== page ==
lslocks Man page

LSLOCKS(8) System Administration LSLOCKS(8)


lslocks – list local system locks


lslocks [options]


lslocks lists information about all the currently held file locks in a
Linux system.


-J, –json
Use JSON output format.

-n, –noheadings
Do not print a header line.

-o, –output list
Specify which output columns to print. Use –help to get a list
of all supported columns.

The default list of columns may be extended if list is specified
in the format +list (e.g. lslocks -o +BLOCKER).

-p, –pid pid
Display only the locks held by the process with this pid.

-r, –raw
Use the raw output format.

-u, –notruncate
Do not truncate text in columns.

-V, –version
Display version information and exit.

-h, –help
Display help text and exit.

The command name of the process holding the lock.

PID The process ID of the process which holds the lock.

TYPE The type of lock; can be FLOCK (created with flock) or POSIX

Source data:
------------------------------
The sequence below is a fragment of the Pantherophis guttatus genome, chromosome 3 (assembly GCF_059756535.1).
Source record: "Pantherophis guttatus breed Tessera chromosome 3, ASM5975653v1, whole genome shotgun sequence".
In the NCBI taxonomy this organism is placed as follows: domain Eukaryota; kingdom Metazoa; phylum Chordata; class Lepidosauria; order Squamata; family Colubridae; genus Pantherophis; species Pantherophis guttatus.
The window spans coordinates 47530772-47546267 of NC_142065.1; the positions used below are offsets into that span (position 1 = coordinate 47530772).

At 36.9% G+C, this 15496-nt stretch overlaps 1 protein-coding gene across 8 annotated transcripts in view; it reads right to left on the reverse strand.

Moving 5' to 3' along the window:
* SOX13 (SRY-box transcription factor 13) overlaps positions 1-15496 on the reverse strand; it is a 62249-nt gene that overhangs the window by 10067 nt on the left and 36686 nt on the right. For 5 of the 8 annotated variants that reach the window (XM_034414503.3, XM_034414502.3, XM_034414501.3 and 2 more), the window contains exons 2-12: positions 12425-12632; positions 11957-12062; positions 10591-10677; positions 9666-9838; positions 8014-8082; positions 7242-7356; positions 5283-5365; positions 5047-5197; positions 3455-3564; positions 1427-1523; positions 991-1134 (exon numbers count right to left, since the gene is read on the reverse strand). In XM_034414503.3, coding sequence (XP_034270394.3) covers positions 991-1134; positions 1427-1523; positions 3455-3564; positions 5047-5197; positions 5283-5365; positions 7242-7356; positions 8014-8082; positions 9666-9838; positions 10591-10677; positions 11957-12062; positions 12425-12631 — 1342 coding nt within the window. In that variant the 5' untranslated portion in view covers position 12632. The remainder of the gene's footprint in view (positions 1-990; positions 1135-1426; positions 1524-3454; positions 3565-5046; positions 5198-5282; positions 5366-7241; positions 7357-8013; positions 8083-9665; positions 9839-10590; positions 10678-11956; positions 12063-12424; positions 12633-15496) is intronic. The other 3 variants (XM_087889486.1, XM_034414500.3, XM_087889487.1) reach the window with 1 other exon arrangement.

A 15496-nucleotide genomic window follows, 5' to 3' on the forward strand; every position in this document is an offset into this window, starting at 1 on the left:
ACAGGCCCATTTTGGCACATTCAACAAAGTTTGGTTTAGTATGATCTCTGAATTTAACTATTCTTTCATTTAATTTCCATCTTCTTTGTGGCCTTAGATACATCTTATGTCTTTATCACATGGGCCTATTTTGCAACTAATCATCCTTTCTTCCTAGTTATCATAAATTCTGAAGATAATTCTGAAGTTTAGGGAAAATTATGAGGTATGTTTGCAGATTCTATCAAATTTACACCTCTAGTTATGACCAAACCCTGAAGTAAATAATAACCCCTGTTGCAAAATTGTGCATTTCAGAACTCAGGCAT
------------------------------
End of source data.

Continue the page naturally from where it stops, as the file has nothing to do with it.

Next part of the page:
(created with fcntl(2) and lockf(3)).

SIZE Size of the locked file.

MODE The lock’s access permissions (read, write). If the process is
blocked and waiting for the lock, then the mode is postfixed
with an ‘*’ (asterisk).

M Whether the lock is mandatory; 0 means no (meaning the lock is
only advisory), 1 means yes. (See fcntl(2).)

START Relative byte offset of the lock.

END Ending offset of the lock.

PATH Full path of the lock. If none is found, or there are no per‐
missions to read the path, it will fall back to the device’s
mountpoint. The path might be truncated; use –notruncate to
get the full path.

The PID of the process which blocks the lock.

The lslocks command is meant to replace the lslk(8) command,
originally written by Victor A. Abell and unmaintained
since 2001.

Davidlohr Bueso


flock, fcntl(2), lockf(2)

The lslocks command is part of the util-linux package and is available

util-linux December 2014 LSLOCKS(8)

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